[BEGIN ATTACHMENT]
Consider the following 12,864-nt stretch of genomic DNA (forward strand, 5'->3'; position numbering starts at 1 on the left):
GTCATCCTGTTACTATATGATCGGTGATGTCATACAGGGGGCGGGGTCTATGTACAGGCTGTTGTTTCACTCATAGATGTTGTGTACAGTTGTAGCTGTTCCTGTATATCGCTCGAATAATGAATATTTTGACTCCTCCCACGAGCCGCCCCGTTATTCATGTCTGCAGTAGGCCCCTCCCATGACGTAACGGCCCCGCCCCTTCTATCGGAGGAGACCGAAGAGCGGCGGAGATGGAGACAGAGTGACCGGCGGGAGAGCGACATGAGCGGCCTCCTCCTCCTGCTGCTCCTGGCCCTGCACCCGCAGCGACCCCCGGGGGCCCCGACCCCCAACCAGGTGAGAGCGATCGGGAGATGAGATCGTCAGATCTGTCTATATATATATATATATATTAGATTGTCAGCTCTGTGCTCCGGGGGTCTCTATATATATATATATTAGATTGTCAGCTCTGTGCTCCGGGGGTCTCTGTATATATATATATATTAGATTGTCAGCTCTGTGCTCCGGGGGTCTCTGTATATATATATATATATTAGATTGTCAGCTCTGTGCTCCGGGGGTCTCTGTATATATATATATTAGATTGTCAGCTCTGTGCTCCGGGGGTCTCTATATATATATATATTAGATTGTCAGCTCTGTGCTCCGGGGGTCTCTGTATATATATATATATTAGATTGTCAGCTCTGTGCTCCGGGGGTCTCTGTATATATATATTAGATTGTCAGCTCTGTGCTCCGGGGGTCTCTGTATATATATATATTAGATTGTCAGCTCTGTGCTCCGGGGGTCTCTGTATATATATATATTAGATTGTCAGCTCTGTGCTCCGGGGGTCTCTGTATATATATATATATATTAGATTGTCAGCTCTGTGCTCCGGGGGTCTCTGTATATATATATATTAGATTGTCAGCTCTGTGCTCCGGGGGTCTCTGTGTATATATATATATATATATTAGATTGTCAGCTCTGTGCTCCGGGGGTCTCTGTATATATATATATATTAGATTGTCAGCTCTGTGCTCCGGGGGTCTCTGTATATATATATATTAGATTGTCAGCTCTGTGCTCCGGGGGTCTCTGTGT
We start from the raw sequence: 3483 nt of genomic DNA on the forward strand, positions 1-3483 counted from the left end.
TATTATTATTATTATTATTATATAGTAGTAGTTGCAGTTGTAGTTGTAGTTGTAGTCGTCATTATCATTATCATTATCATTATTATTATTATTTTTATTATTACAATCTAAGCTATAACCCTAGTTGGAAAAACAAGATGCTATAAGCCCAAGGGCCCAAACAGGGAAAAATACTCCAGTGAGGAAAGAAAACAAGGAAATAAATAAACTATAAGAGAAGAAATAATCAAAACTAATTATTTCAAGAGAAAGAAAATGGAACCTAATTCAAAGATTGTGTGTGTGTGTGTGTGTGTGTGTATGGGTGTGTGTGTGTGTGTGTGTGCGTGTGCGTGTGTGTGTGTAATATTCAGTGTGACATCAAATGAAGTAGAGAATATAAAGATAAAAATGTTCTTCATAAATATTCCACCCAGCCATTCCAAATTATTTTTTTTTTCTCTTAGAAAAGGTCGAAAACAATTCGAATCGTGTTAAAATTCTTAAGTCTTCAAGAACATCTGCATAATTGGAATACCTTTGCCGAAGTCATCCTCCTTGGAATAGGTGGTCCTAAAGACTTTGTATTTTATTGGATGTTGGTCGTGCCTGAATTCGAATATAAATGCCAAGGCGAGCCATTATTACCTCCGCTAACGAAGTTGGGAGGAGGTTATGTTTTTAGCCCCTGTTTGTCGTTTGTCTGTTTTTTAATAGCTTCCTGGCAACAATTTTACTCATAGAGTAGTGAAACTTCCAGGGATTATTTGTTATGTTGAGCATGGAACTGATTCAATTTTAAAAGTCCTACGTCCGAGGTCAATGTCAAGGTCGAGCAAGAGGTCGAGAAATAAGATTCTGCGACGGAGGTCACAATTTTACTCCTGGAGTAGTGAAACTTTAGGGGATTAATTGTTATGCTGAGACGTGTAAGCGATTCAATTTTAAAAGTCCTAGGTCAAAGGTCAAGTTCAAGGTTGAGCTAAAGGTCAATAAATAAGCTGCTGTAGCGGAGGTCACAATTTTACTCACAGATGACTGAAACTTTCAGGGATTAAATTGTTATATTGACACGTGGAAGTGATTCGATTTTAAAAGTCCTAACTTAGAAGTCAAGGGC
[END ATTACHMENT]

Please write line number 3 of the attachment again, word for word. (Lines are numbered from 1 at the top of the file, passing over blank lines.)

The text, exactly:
We start from the raw sequence: 3483 nt of genomic DNA on the forward strand, positions 1-3483 counted from the left end.